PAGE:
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How do I inherit static data members ?

This is a discussion on How do I inherit static data members ? within the C++ Programming forums, part of the General Programming Boards category; I would probably use the generic overload for primitive types, then provide a Serializable& overload, but no more, causing compile ...

  1. #16
    C++まいる!Cをこわせ!
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    I would probably use the generic overload for primitive types, then provide a Serializable& overload, but no more, causing compile errors instead of silent "failure."
    Anyway, I put that out there not just as a "lecture," but also as information to whomever else may be reading and to point out boost, of course.
    Quote Originally Posted by Adak View Post
    io.h certainly IS included in some modern compilers. It is no longer part of the standard for C, but it is nevertheless, included in the very latest Pelles C versions.
    Quote Originally Posted by Salem View Post
    You mean it's included as a crutch to help ancient programmers limp along without them having to relearn too much.

    Outside of your DOS world, your header file is meaningless.

  2. #17
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    that wouldn't cause compile errors.

  3. #18
    C++まいる!Cをこわせ!
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    Having a non-appropriate overload would cause a compile error.
    Quote Originally Posted by Adak View Post
    io.h certainly IS included in some modern compilers. It is no longer part of the standard for C, but it is nevertheless, included in the very latest Pelles C versions.
    Quote Originally Posted by Salem View Post
    You mean it's included as a crutch to help ancient programmers limp along without them having to relearn too much.

    Outside of your DOS world, your header file is meaningless.

  4. #19
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    you can't overload your way into compile errors, the template always picks up the 'miscellaneous'. you can only overload your way into alternate paths. the only way that could possibly work would be with something like this:

    Code:
    template<class T,class U>
    class Conversion
    {
        typedef char Small;
        class Big{char arr[2];};
        static Small Test(U);
        static Big Test(...);
        static T& MakeT();
    public:
        enum
        {
            exists = sizeof(Test(MakeT()))==sizeof(Small)
        };
    };
    
    template<typename T> void Serializer::pack(T& t)
    {
        static_assert(Conversion<T,int>::exists,"packed types must be POD");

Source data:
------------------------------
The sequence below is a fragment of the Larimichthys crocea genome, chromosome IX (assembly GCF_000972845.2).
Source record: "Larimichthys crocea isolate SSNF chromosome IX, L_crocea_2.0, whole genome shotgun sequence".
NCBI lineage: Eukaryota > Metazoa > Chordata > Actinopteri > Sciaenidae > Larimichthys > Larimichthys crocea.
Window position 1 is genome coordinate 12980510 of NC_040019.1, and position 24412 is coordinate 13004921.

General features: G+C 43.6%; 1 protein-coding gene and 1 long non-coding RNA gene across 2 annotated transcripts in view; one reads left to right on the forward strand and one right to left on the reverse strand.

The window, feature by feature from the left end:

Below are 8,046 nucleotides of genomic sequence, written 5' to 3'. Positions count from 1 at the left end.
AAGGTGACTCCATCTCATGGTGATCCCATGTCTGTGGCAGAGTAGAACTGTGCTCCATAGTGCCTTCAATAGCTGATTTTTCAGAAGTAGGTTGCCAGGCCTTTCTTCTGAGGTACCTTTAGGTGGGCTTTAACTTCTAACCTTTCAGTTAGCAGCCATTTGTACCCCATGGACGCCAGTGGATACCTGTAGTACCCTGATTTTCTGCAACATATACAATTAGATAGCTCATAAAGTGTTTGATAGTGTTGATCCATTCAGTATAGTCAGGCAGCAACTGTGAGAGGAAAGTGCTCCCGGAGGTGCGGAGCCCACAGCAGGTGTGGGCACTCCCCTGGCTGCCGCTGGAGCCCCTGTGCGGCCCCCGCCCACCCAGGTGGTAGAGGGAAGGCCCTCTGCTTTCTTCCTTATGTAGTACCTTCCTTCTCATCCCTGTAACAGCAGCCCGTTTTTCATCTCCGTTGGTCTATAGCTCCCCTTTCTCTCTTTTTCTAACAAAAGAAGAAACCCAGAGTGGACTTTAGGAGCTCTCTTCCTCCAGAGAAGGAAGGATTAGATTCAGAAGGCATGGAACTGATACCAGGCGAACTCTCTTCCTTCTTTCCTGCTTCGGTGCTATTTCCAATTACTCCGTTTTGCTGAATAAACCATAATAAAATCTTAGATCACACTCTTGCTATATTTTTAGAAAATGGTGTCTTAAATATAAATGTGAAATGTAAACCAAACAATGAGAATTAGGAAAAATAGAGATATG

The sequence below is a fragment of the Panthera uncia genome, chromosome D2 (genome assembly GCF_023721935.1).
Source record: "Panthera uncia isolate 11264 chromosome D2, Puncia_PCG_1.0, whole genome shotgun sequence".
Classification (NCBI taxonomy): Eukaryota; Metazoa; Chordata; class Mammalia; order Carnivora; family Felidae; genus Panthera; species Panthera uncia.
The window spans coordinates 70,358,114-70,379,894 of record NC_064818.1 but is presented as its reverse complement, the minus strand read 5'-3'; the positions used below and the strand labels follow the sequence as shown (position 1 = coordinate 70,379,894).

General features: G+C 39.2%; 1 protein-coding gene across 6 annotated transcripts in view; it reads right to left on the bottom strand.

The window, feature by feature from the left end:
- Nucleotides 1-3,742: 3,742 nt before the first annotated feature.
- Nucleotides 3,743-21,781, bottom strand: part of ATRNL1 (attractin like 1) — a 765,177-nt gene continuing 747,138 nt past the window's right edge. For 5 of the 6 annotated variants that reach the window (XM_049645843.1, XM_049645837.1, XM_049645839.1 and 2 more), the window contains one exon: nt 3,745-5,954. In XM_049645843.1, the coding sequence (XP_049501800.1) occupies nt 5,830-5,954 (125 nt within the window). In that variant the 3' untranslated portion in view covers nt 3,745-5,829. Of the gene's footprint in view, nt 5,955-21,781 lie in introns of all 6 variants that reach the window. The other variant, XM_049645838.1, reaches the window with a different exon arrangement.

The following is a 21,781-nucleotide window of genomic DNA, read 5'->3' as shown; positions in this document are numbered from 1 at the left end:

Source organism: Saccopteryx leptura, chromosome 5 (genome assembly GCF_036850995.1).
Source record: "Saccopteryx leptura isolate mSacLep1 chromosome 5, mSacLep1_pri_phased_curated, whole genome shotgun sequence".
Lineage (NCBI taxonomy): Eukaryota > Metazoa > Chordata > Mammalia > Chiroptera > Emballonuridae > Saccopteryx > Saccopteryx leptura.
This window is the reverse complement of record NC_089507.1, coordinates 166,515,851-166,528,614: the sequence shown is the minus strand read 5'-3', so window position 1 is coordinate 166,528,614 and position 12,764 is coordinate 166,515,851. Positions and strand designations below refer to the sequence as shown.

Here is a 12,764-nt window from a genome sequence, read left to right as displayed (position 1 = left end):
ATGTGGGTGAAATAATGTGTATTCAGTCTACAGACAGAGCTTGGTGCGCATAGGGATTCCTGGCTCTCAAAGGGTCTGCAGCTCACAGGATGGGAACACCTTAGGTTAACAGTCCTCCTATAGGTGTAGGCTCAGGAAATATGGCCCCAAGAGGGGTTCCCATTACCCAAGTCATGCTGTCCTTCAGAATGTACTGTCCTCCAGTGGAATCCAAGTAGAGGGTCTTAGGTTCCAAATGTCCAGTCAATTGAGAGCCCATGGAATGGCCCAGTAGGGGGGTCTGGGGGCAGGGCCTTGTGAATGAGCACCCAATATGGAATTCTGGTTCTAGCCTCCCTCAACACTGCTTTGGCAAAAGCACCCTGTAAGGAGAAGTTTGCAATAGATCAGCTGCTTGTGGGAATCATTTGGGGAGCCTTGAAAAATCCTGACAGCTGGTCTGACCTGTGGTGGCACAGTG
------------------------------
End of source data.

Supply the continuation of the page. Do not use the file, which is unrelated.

}
    Last edited by m37h0d; 03-12-2012 at 08:57 AM.

  5. #20
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    My point was to remove the generic overload to cause compile errors on purpose.
    Quote Originally Posted by Adak View Post
    io.h certainly IS included in some modern compilers. It is no longer part of the standard for C, but it is nevertheless, included in the very latest Pelles C versions.
    Quote Originally Posted by Salem View Post
    You mean it's included as a crutch to help ancient programmers limp along without them having to relearn too much.

    Outside of your DOS world, your header file is meaningless.

  6. #21
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    you said you'd use it for POD.

    the generic overload is extremely powerful. it lets you serialize containers recursively, which allows you to handle containers-of-containers, and the like with no additional effort.

    providing overloads for the standard containers plus a serializeable interface, along with the POD-check above in the ultimate call that packs the data members into the byte buffer works very well.

  7. #22
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    Quote Originally Posted by m37h0d View Post
    you said you'd use it for POD.
    Not POD. Primitive types.
    Although, even primitive types are dangerous.
    Although then again, think about it, providing overloads for the fixed-size types in C++11 and doing checks for endianess, it wouldn't be so bad.
    POD types are still dangerous since we cannot predict padding.

    providing overloads for the standard containers plus a serializeable interface, along with the POD-check above in the ultimate call that packs the data members into the byte buffer works very well.
    For primitive types, but yes, I am inclined to agree. You may wish to extend it somehow to make it easy to write some code to allow for easily writing code to handle custom containers. Although I suppose one might be able to derive from Serializable or perhaps the class exposes some interface that can easily be overloaded. I digress.
    Quote Originally Posted by Adak View Post
    io.h certainly IS included in some modern compilers. It is no longer part of the standard for C, but it is nevertheless, included in the very latest Pelles C versions.
    Quote Originally Posted by Salem View Post
    You mean it's included as a crutch to help ancient programmers limp along without them having to relearn too much.

    Outside of your DOS world, your header file is meaningless.

  8. #23
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    darth vader is riding a unicycle playing a bagpipe.

    your argument is invalid.

    Darth Vader bagpipe unicycle - YouTube





    happy monday
    QuantumPete likes this.

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